We’re already not valued because this is a profession ran by women and we’re not taken seriously. They’re just women over there doing women’s work. No, this is not women’s work. This is society’s work.
– Jerletha McDonald
Jerletha McDonald talks with her mentor Valora Washington about her experiences as a child care provider, including her work advocating for women of color in the industry. Jerletha is working to ensure Black women are recognized for their innovation and contributions to the early care and education industry, which includes closing pay and respect gaps.
Valora: You came as a family child care provider, which is really one of the least prestigious parts of our field, but everybody noticed you. You’re a black woman walking in the room with natural hair, all six feet of you. How do you do that?
Jerletha: I guess it came from the confidence that my grandmother installed in me in knowing that I was good enough. Sometimes we’re talking about all the problems that we have. My grandmother used to say, “Well, what are you going to do about it?” So that’s where my leadership comes from.
Valora: There’s a lot more people of color in this work than there used to be. But with COVID-19, our whole field is collapsing. And I know that it impacts you personally in terms of the funding, especially in family child care, where people can’t afford to do this work anymore. What do you say at this moment?
Jerletha: 40% of the early care and education workforce are women of color, and those women of color are doing phenomenal things. I know providers all across the United States who are implementing new programs. But COVID has really changed the game.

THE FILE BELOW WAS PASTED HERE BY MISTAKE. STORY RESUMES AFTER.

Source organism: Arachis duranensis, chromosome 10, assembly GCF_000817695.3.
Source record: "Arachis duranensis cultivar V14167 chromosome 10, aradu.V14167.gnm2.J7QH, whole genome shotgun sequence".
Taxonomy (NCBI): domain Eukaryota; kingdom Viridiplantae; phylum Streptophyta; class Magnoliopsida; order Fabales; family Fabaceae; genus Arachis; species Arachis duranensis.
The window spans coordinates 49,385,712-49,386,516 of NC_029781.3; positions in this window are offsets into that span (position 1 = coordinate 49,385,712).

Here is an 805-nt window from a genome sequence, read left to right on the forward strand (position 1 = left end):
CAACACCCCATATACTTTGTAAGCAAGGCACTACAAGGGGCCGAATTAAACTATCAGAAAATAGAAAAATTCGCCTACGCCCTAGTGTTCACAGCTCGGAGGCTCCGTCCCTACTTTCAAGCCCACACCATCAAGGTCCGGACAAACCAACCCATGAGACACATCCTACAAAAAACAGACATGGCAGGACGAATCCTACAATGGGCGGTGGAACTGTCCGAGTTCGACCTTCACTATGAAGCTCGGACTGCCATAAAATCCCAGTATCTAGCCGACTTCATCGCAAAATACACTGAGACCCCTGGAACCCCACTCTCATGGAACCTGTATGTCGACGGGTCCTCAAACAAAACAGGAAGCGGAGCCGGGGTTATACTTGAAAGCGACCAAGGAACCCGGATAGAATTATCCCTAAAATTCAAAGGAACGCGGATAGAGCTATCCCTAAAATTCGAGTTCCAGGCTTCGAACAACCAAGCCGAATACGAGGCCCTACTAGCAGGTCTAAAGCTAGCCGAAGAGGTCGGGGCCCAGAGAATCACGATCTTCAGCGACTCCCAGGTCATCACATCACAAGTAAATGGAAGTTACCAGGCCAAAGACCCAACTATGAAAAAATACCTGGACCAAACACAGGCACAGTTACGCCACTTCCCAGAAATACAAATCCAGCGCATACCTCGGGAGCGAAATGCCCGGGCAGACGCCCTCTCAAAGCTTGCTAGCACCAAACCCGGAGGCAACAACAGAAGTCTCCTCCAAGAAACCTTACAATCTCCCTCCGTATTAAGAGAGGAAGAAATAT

Valora: It’s changing the game for our children and what our children need. We give less resources to children from birth to five than we give to older children. Why the gap?
Jerletha: This is what I think. The early care and education workforce being 40% women of color—that’s the gap right there. We’re already not valued because this is a profession ran by women and we’re not taken seriously. They’re just women over there doing women’s work. No, this is not women’s work. This is society’s work. This is America’s work, right?
Valora: I like the way you talked about this as America’s work. Children of color are now the majority of the nation’s children. And so we cannot afford for these gaps between knowledge and behavior and action and policy to exist because it’s going to be difficult for our nation if that is the case. How can my generation of early childhood specialists support your generation?
Jerletha: It means everything to me to have women like you giving us encouragement. It’s not easy for women who look like me, who are walking into these boardrooms and saying, “Hey, this is Jerletha McDonald with the natural hair and this is who I am.”
What I want to say to providers going through this tremendous time: it’s going to be okay. Keep on doing what you’re doing. And like my grandmother used to say, “Who says you can’t?” Nobody. Our profession has the most precious asset in the whole United States, in the whole world, and that is the child. And so the world needs to look at it that way. And then maybe the thinking will change, like, wow, they are raising our children.
The audio-only story can be accessed here.
This segment was produced by StoryCorps, a non-profit whose mission is to preserve and share humanity’s stories in order to build connections between people and create a more just and compassionate world. It was made possible with support from the Robert Wood Johnson Foundation and in partnership with Child Care Aware of America.